This is often actually the case with mergers as well. One company is usually less equal, meaning that it is an acquisition, not an actual merger at the end of the day. The buyer CEO often stays in her position, and the other company name eventually disappears. If your company is being acquired, you need to understand this. If you are acquiring another company or merging, you need to establish what it looks like early on.
The advantage of a reverse triangular merger, and why it is the most common form of M&A transaction, is because it accomplishes two fundamental goals:
• Minimal disruption to seller’s commercial activities, as the seller’s legal status is uninterrupted, and therefore contracts, licenses, leases and other operations are not terminated or disrupted by statute (although each agreement must be reviewed to check that the terms do not specify a consequence in case of merger or acquisition) • Minority shareholders can be “squeezed-out” by a majority of the voting shares, and no one stockholder can hold the others “hostage” or hold up the transaction pending a concession to them, and not every stockholder and option holder must sign a document
Sale of Stock
In a stock sale, the buyer purchases each share of your company’s outstanding stock directly from each stockholder, with options being cancelled, accelerated and cashed-out or assumed by the buyer. Your company’s legal status will remain the same, and your company name, contracts, operations, etc., stay in place unless otherwise agreed upon by the acquisition agreement. It is not uncommon for buyers to consolidate your company’s operations into the buyer’s operation after closing.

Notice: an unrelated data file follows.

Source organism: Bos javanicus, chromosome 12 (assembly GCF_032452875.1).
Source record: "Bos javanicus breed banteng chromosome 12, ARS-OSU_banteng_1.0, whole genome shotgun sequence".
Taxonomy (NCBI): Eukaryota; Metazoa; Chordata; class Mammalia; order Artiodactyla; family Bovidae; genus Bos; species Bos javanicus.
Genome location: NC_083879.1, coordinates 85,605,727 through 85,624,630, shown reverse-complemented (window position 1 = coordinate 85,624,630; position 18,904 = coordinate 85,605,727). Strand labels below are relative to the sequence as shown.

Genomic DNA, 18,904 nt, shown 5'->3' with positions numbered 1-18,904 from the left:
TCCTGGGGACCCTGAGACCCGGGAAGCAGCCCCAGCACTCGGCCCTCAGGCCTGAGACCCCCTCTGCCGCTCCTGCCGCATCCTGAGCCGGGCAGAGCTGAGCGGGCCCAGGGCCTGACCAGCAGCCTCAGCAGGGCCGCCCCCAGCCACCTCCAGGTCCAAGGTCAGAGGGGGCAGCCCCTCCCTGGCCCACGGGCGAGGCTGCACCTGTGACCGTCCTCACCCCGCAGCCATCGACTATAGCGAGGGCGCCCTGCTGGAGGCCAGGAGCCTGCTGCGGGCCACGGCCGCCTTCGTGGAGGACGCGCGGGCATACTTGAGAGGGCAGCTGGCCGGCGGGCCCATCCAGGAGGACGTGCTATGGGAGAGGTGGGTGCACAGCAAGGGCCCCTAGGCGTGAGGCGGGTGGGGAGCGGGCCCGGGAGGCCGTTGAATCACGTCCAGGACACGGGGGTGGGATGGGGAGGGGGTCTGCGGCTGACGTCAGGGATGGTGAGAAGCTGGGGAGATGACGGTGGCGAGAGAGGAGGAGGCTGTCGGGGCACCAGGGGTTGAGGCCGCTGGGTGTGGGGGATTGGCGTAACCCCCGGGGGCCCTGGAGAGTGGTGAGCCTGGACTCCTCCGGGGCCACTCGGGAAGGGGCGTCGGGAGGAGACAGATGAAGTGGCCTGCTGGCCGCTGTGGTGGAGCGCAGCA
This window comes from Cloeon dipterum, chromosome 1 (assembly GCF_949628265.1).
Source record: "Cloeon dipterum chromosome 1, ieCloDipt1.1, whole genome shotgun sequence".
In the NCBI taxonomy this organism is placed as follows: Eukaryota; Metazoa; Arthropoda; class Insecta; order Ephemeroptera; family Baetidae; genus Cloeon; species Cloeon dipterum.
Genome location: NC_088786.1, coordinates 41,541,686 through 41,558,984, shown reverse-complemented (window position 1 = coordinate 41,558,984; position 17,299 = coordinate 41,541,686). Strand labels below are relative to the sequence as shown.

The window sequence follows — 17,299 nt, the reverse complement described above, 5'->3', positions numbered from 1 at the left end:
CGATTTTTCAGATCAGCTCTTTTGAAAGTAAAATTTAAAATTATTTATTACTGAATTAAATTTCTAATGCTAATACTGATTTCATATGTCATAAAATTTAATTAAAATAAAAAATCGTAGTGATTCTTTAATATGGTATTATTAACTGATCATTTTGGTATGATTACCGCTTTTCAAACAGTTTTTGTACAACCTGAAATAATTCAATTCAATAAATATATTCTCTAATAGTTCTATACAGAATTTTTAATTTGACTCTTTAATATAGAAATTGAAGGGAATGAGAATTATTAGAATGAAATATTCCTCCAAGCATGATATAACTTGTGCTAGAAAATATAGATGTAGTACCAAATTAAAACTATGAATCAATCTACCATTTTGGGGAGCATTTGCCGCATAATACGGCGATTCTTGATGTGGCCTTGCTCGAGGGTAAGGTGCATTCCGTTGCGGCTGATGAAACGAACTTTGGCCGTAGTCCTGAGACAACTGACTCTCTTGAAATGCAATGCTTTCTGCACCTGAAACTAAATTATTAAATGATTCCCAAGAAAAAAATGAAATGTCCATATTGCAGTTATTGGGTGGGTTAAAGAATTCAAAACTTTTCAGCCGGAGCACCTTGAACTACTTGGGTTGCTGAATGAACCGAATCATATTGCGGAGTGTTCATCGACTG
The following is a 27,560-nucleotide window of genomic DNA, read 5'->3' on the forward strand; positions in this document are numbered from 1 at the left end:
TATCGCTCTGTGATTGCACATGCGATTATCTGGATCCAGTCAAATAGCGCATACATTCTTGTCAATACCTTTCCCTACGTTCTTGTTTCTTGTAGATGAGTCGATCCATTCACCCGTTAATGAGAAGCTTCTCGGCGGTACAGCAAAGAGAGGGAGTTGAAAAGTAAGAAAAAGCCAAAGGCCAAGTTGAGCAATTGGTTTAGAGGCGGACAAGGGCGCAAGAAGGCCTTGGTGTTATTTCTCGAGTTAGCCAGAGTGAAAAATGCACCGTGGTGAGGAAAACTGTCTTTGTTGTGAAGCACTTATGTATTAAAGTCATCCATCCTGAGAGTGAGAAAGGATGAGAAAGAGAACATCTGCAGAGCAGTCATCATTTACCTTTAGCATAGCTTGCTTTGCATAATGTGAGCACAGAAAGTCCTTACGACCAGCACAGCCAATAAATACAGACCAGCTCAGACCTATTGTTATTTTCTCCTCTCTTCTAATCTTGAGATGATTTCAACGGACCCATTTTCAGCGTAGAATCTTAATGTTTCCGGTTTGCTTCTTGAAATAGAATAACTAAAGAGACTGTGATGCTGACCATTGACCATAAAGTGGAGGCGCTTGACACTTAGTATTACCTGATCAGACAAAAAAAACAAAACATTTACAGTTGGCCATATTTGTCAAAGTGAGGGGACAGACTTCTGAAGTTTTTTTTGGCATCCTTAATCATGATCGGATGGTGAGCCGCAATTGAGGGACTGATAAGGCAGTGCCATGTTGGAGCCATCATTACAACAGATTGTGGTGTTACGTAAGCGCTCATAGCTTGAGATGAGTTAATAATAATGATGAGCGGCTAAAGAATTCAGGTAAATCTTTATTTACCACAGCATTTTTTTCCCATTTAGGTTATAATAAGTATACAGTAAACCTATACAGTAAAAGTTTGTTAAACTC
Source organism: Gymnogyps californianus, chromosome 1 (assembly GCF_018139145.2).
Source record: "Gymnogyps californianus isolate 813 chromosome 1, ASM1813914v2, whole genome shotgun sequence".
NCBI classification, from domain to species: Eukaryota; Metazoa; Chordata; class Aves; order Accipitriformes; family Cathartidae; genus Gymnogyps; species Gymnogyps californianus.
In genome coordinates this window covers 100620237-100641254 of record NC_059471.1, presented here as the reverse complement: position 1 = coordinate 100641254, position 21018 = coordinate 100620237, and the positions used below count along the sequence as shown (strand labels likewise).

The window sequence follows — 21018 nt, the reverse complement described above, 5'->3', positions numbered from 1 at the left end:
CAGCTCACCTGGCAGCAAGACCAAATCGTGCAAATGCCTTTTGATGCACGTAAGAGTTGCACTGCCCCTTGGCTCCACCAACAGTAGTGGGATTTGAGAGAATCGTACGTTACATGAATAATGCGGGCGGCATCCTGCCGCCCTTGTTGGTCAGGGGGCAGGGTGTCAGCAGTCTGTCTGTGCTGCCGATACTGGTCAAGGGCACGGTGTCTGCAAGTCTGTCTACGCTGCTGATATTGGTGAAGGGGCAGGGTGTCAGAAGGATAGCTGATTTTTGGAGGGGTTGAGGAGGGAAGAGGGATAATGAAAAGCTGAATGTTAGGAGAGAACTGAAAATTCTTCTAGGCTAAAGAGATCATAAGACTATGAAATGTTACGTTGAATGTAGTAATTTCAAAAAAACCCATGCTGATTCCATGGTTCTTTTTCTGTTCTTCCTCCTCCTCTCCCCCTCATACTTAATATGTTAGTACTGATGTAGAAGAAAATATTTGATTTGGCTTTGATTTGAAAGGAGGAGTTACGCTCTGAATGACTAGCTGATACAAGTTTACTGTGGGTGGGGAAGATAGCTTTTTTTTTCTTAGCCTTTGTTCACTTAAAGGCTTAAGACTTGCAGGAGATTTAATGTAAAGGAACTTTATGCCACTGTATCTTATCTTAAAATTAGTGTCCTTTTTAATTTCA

The advantage of this kind of sale is that there is no need to take specific actions required in a formal merger, and stockholders are paid directly for their shares. The downside can be the effort required to obtain the signature and agreement of each and every holder of stock and options to consent to the transaction, particularly for companies with widespread stockholder and optionholder constituencies.
In an asset sale, the seller does not dispose of the legal entity. Still, a buyer can obtain some or possibly all the company’s assets, and seller may continue to exist and potentially operate following the closing of the asset sale. Asset sales typically are comprised of trade names, trade secrets, licenses, inventory, contracts, customer names, sources of distribution and supply, not mention goodwill and covenants not to compete, not to solicit clients, customers, suppliers or employees, and the like. Additionally, the buyer may assume none, all or a part of your company’s liabilities. Liabilities not assumed by the buyer remain with your company post-closing.
From a risk mitigation perspective, buyers prefer asset deals. Asset deals allow a buyer to cherry-pick desired assets and leave known and unknown liabilities behind. The buyer can get significant tax benefits in an asset sale by electing to take a “step-up” in basis.
Suppose only a portion of the company’s assets is being sold. In that case, it can be time-consuming, expensive, and impractical to separate assets to be acquired from the rest of your company. Assets and contracts are not confined to a single line of business, and many assets, including intellectual property assets, may be shared between business lines. While these challenges can sometimes be addressed through “transition services agreements” or even “reverse transition services agreements” that allow assets to be shared between the buyer and your company for some time, such agreements may themselves be complicated and challenging to negotiate.